Archive for August 23rd, 2010

I laugh every time I watch that commercial.  In the words of Homer J. Simpson, “It’s funny, because it’s true.”  This situation speaks to our culture’s obsession with outward appearance.  A few weeks ago I had my wife shave off all my hair.  I like a short haircut anyway, my hair is thinning, it’s really hot out, and I’m sure I could find more reasons.  But mostly I just wanted to do it for the fun of it.  It’s hair.  It will grow back.  I knew people would comment, but I ended up discovering something disturbing the following few Sundays.

People care more about outward appearances than they do about other people.

People were free with jokes, criticisms, funny looks, etc., about my hair.  ”Did your head get caught in a lawnmower? Har, har.”  We do that with all sorts of outward appearances.  We’ll speak out about the most unimportant things:  Pants a little too short?  Where’s the flood?  Favorite sports team in last place?  I wouldn’t be caught dead wearing that hat.  A little under the weather?  You look terrible.  Zit, bruise, or busted lip?  What happened to your face?  All said with a look of disgust and/or ridicule.

My thoughts on this subject were brought back to mind recently when one of our Jr. High students came to church with her new glasses.  As she was leaving the auditorium after the service, I complimented her on the new frames.  Her mother followed up behind her and said to me, “You actually like her glasses?  Why?  I think their ugly.”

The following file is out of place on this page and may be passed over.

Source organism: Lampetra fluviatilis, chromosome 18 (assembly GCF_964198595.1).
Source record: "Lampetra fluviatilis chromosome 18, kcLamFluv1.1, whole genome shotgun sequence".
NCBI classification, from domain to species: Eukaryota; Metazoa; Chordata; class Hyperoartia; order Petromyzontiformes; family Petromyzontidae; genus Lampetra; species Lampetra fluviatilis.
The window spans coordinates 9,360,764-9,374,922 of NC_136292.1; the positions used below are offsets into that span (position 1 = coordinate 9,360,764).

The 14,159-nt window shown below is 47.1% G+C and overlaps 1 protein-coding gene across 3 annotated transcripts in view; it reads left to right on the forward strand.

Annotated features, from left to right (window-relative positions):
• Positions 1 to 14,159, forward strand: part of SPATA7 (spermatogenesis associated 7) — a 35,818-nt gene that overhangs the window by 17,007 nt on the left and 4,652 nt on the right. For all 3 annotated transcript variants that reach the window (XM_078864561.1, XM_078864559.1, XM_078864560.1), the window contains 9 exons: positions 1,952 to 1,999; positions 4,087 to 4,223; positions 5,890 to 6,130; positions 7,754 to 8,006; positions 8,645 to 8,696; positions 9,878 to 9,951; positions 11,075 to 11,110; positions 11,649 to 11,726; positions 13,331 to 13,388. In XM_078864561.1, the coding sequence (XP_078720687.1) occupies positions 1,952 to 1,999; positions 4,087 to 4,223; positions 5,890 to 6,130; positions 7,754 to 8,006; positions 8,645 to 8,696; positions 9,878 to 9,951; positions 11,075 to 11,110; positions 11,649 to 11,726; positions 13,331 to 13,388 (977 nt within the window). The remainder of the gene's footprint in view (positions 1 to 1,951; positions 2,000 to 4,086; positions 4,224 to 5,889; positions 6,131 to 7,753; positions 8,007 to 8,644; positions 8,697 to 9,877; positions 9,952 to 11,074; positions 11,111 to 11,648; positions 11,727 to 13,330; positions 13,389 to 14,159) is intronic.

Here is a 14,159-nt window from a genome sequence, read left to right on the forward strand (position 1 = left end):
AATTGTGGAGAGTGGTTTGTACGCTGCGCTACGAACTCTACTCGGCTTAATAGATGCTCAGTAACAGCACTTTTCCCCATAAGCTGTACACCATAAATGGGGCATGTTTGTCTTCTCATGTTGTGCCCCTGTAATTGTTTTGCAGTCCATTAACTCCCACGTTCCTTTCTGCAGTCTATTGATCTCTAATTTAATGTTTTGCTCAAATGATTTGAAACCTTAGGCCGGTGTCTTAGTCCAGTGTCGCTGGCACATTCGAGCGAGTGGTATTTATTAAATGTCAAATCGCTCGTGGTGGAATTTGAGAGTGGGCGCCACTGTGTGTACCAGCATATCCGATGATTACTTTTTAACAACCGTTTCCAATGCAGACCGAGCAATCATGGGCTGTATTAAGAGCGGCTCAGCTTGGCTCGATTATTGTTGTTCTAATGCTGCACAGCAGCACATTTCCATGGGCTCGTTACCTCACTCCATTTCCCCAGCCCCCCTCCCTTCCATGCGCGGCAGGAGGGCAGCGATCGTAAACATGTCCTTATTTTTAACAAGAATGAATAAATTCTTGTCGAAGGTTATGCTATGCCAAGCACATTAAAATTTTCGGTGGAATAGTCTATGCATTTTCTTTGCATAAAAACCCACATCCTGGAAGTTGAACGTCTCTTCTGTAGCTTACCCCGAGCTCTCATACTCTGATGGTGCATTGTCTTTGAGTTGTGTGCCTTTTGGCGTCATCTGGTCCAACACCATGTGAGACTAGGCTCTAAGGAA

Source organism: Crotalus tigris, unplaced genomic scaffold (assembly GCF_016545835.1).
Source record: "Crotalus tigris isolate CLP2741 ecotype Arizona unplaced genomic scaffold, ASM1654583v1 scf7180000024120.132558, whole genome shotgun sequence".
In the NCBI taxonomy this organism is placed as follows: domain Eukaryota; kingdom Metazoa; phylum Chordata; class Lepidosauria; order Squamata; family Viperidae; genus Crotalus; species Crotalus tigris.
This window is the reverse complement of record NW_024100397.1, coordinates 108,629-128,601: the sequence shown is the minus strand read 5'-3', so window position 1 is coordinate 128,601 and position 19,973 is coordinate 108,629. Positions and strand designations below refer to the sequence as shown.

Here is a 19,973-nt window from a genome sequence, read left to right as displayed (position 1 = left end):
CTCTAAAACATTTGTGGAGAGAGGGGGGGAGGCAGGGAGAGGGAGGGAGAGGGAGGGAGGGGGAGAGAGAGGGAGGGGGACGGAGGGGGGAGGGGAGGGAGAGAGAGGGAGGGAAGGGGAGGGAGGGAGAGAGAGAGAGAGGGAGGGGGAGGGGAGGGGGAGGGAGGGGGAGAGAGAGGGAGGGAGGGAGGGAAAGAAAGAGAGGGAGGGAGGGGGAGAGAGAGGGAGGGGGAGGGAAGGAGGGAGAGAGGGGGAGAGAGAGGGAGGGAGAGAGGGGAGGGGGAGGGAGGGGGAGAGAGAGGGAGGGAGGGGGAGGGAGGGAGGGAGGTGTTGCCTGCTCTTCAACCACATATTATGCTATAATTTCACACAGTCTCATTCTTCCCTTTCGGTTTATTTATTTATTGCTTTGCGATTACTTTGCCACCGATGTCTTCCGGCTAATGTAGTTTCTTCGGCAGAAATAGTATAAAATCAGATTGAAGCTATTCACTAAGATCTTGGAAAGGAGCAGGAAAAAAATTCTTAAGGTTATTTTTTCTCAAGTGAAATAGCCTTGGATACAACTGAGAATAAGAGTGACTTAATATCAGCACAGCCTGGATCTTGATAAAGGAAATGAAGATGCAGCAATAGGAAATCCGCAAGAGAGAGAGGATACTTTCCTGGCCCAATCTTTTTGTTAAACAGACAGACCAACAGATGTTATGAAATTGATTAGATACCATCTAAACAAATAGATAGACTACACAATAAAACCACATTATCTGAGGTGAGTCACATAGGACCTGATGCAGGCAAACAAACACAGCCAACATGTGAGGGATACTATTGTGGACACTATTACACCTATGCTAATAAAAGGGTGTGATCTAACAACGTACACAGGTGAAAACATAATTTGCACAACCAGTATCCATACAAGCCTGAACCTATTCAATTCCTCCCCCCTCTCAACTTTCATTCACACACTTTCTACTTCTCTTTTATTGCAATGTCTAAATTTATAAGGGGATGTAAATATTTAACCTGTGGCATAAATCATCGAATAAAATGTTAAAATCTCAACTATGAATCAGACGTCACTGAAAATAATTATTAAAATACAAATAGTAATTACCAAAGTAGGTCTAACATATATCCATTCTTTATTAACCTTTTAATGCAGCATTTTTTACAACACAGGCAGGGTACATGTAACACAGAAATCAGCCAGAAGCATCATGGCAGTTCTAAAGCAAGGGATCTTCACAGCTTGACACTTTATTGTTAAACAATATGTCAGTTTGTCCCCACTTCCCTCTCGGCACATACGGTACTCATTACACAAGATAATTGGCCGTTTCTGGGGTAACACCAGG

I wish I had answered that I liked them because her daughter liked them.  That answer might have challenged her in how she looked at such things.  But instead I made a joke that she didn’t like them because she was old.  Tit-for-tat I suppose.  I was really kind of shocked that her mom had such a negative attitude toward something so innocuous.

We feel the need to speak out against hairstyles, clothing choices, etc. but when it comes to those things that really matter: spiritual health, attitudes of the heart, actions and words toward others, we keep our mouths shut.  The church is called to be a community that encourages, builds up, trains, teaches, feeds, shares with, corrects, prays for, confesses to, forgives and loves each other.  We seem to be content with complaining, gossiping, cajoling, ridiculing, laughing at, questioning, deriding, and otherwise beating each other up relationally.

I don’t care what anybody thinks about my hair, my identity is not found in my outward appearance.  And I of all people can joke around with somebody.  But I’ve also learned the inherent problems with doing that.  Such interaction, especially in a void of positive Christian fellowship and discipleship, leads to shallow people living superficial lives making inconsequential judgments.  Our Christian community is what we make of it.  Think deeper.  Speak less.  Challenge each other.  Follow Jesus.

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